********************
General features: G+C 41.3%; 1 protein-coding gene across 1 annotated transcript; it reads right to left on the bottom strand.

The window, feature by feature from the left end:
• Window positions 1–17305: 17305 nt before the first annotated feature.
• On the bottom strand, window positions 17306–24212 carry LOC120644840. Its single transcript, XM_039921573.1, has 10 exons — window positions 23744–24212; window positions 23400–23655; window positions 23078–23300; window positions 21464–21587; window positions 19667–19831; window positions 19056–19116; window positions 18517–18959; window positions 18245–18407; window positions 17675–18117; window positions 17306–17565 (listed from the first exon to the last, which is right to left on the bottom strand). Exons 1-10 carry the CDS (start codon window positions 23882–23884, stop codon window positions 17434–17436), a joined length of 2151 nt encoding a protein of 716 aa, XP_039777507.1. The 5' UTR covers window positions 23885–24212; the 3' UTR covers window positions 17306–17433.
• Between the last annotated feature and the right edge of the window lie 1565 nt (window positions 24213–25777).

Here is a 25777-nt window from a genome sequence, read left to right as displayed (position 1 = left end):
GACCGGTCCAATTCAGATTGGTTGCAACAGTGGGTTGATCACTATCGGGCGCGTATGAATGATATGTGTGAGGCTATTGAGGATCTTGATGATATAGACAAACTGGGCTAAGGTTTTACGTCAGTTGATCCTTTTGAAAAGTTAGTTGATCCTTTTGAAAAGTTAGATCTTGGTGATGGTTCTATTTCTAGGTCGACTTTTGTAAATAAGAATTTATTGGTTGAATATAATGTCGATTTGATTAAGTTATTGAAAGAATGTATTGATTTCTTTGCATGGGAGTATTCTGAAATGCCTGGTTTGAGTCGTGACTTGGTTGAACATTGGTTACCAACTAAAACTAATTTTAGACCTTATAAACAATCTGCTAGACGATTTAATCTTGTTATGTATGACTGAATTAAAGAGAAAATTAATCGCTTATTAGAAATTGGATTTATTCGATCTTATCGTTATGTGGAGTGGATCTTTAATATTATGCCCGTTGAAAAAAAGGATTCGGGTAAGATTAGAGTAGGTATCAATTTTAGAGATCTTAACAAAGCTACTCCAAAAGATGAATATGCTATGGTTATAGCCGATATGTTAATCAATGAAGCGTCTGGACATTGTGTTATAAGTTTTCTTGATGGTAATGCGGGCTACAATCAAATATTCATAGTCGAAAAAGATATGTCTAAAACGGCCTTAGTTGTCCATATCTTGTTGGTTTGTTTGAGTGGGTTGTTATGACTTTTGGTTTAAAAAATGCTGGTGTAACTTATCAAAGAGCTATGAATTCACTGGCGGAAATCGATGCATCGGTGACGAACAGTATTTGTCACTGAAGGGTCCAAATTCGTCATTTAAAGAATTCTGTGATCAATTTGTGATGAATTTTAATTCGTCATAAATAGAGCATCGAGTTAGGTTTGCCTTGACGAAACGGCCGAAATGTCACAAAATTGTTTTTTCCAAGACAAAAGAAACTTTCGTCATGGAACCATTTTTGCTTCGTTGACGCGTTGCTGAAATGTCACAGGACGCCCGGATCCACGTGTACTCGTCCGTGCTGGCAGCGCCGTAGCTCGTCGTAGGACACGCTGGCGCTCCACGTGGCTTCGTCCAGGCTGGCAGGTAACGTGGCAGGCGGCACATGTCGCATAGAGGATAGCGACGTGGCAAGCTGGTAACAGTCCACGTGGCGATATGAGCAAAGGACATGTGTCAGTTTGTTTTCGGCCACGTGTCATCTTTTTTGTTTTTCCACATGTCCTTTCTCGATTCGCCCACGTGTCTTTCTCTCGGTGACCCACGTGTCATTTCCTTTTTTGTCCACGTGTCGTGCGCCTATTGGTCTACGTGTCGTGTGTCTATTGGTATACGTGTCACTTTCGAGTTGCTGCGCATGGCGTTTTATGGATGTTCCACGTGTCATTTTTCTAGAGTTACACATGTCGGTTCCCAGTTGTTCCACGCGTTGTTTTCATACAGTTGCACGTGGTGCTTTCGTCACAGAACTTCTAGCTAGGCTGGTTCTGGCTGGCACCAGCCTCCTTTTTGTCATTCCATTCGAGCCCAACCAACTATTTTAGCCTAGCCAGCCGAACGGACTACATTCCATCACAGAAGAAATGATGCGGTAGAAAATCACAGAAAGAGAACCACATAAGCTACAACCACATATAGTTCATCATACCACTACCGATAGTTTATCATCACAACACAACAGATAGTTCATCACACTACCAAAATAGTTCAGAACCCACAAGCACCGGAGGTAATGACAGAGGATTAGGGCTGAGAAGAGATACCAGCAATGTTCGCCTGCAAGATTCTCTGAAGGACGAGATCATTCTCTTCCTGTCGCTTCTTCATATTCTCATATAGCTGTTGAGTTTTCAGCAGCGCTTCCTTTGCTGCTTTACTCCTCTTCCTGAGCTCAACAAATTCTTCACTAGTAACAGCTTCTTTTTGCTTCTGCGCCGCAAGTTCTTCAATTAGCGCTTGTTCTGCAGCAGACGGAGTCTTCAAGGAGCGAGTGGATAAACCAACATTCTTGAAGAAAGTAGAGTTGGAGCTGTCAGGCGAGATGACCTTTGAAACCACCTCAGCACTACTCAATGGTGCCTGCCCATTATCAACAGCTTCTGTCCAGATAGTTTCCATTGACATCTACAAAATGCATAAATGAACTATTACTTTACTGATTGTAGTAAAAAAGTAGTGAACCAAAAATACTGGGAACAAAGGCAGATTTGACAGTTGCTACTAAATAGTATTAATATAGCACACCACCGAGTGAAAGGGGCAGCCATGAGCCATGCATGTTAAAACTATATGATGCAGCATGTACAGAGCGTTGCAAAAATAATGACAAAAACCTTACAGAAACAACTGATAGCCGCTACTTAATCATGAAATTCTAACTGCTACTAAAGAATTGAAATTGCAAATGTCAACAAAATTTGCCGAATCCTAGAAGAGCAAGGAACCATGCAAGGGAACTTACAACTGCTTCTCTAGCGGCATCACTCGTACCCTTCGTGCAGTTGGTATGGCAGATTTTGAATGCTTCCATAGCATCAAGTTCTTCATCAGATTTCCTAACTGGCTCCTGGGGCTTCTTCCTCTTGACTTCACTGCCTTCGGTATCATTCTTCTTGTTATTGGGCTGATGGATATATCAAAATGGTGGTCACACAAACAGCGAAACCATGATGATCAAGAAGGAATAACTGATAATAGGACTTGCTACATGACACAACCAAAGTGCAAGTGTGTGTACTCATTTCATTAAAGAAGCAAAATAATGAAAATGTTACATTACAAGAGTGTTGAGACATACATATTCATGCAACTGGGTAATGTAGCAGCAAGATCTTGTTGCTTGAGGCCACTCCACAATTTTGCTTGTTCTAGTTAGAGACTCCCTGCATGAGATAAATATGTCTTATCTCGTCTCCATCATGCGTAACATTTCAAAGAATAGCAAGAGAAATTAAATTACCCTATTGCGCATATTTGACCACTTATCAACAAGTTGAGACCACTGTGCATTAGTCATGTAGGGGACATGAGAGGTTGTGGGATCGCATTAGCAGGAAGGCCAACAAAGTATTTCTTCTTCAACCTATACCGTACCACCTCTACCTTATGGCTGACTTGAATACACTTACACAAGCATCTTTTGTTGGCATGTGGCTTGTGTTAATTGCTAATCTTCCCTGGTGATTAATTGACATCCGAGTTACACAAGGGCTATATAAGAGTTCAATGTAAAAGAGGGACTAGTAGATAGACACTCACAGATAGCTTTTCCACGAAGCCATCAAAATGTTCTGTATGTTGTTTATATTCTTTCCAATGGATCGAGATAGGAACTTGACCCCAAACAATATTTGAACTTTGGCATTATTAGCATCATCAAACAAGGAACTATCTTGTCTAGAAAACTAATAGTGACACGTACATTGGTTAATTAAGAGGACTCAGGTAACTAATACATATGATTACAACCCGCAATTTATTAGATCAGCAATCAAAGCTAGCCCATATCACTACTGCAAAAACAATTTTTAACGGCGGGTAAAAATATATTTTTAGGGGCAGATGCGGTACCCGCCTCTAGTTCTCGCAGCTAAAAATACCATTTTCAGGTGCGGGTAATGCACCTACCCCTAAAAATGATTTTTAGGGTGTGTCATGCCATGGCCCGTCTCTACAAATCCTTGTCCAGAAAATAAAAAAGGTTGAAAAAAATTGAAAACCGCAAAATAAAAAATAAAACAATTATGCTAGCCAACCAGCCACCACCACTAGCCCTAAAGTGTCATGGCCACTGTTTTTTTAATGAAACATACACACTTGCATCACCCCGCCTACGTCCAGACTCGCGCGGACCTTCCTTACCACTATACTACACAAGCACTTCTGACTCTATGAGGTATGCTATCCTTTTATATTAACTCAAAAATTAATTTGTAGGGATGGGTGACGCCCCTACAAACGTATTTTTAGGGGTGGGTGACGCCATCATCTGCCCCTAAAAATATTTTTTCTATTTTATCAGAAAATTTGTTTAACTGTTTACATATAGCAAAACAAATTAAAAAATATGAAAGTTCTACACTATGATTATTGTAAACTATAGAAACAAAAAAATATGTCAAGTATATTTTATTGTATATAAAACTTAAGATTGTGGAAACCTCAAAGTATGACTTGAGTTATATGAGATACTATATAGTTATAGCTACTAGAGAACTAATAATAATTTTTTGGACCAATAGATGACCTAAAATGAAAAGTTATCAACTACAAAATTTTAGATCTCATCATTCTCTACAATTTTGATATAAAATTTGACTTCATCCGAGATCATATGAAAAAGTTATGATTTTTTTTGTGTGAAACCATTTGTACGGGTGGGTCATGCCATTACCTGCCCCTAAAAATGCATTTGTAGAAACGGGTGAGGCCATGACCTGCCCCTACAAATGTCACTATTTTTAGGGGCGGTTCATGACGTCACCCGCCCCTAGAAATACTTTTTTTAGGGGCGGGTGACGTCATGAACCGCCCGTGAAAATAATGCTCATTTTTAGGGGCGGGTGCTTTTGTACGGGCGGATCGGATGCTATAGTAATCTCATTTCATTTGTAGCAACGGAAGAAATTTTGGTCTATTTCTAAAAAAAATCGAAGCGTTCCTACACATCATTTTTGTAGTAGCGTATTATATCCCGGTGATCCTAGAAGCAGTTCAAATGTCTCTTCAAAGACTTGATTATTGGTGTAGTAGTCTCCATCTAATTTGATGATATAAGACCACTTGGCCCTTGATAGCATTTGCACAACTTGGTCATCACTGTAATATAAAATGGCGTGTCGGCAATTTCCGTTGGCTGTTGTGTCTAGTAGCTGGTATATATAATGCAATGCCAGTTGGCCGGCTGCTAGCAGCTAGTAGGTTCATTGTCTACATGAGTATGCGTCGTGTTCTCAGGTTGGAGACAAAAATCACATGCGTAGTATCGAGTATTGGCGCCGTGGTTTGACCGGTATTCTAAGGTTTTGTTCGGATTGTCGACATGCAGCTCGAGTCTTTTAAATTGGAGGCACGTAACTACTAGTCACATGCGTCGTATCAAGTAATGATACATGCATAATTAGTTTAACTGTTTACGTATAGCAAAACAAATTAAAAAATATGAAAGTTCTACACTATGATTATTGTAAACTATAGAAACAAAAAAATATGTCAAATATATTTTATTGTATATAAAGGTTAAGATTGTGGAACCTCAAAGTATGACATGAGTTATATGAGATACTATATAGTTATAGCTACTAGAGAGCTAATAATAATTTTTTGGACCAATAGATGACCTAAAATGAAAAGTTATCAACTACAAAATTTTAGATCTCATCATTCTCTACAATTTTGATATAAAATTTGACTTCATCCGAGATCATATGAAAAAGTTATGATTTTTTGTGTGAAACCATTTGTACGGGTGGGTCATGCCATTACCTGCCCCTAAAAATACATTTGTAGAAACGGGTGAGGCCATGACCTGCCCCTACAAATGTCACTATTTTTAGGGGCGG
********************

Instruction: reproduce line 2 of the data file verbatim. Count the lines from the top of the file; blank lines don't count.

The window, feature by feature from the left end: